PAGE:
UN envoy warns against attempts to sabotage Geneva peace talks

Government delegation announces it will return to Geneva on Sunday, five days late, with negotiations scheduled to wrap up on December 15

Emergency services and civilians gather at the site of a car bomb explosion in a predominantly pro-government neighbourhood of the central Syrian city of Homs on December 5, 2107. 
The blast rocked a street in a neigbourhood mostly inhabited by members of the Alawite minority to which President Bashar al-Assad belongs, the Syrian Observatory for Human Rights said. / AFP PHOTO / -

The UN special envoy on Syria plans to assess next week whether either side is trying is trying to sabotage the peace talks in Geneva.

“If, God forbid, because it would be very bad news, we draw the conclusion that one of the two sides is actually ... de facto sabotaging the progress and the process of Geneva, that would have a very bad impact on any other political attempt to have processes elsewhere,” Staffan de Mistura said on Thursday during a press conference with Jan Egeland, the UN humanitarian adviser for Syria.

Mr de Mistura's statement comes after the Syrian government said its representatives would return to the negotiations on Sunday, five days late.

Mr de Mistura's adviser, Michael Contet, confirmed that the United Nations had "received notification from the government that its delegation will fly to Geneva on the 10th”.

The government delegation left Geneva on Saturday last week for a weekend break and did not return on Tuesday, the day that Mr de Mistura had set for discussions to resume.

The eighth round of UN-brokered talks between the Syrian government and opposition, which began on Tuesday last week and are set to continue until December 15, have made little progress so far. This is the first time the opposition has sent a unified delegation.

Meanwhile, Mr Egeland urged the regime to allow the immediate evacuation of civilians from the besieged Damascus suburb of eastern Ghouta.

"We are ready, we are waiting on military and government obstacles to be lifted, and this is not happening. We need help," he said.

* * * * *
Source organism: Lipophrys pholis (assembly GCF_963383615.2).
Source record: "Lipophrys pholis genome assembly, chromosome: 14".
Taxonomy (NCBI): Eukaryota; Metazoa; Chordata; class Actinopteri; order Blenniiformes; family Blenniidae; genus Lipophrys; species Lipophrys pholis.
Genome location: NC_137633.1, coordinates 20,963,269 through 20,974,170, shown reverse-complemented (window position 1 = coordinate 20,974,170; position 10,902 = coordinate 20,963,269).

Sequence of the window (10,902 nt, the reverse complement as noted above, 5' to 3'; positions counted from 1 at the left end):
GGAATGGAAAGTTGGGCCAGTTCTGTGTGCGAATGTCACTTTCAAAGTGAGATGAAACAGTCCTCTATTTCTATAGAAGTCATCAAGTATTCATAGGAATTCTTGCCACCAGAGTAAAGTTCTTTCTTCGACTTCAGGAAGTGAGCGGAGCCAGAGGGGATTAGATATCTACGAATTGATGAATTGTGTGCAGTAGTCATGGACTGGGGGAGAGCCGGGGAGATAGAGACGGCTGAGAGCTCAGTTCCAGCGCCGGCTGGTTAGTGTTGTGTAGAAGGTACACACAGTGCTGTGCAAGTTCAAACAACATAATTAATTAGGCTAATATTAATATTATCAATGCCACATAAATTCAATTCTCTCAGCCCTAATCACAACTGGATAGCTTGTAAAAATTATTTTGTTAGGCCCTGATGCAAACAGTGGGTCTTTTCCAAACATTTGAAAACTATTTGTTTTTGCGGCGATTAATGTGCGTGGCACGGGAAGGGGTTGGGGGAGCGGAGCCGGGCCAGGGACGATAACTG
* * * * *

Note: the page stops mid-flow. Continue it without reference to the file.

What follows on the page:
Mr Egeland pointed said there were 494 cases in desperate need of evacuation. Twelve people had died in the past week while waiting for government permission to be evacuated to nearby hospitals.

"These are innocent civilians, children, they have caused no harm, they have the right to be evacuated and we have an obligation to evacuate them," he said.


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The opposition delegation has remained in Geneva and held several meetings with Mr de Mistura's team, including on Tuesday and Wednesday. They were scheduled to meet the UN team again on Thursday but opposition spokesman Yahya Aridi acknowledged, "It takes two to tango".

On Wednesday, the opposition held talks with the US adviser to Syria, Stephanie Williams.

Nasr Al Hariri, the head of the opposition delegation, stressed the importance of the US' role in pushing the political process forward and the implementation of international resolutions to reach a political solution to the Syrian war.

Mr Al Hariri called on Washington to exert pressure on the UN Security Council to fully implement resolution 2254, which provides for the cessation of hostilities, the introduction of humanitarian aid and the lifting of sieges on cities and towns.

This round of talks was expected to focus on the first "basket" of issues up for negotiation, including what a post-war political transition will look like and the writing of a new constitution. The second basket, which includes post-war elections, is supposed to be discussed at next round of talks.

Mr Al Hariri said the opposition's talks with the UN team in the past two days had focused on the post-war political transition. He said agreement on a full political transition was essential to the stability and security of Syria.

The opposition and government delegations have not held direct talks so far. Last week, Mr de Mistura shuttled between the two negotiating teams, who were installed in separate rooms off the same corridor. He said face-to-face contact was less important than the substance of talks, and that the atmosphere was "professional and serious" on both sides.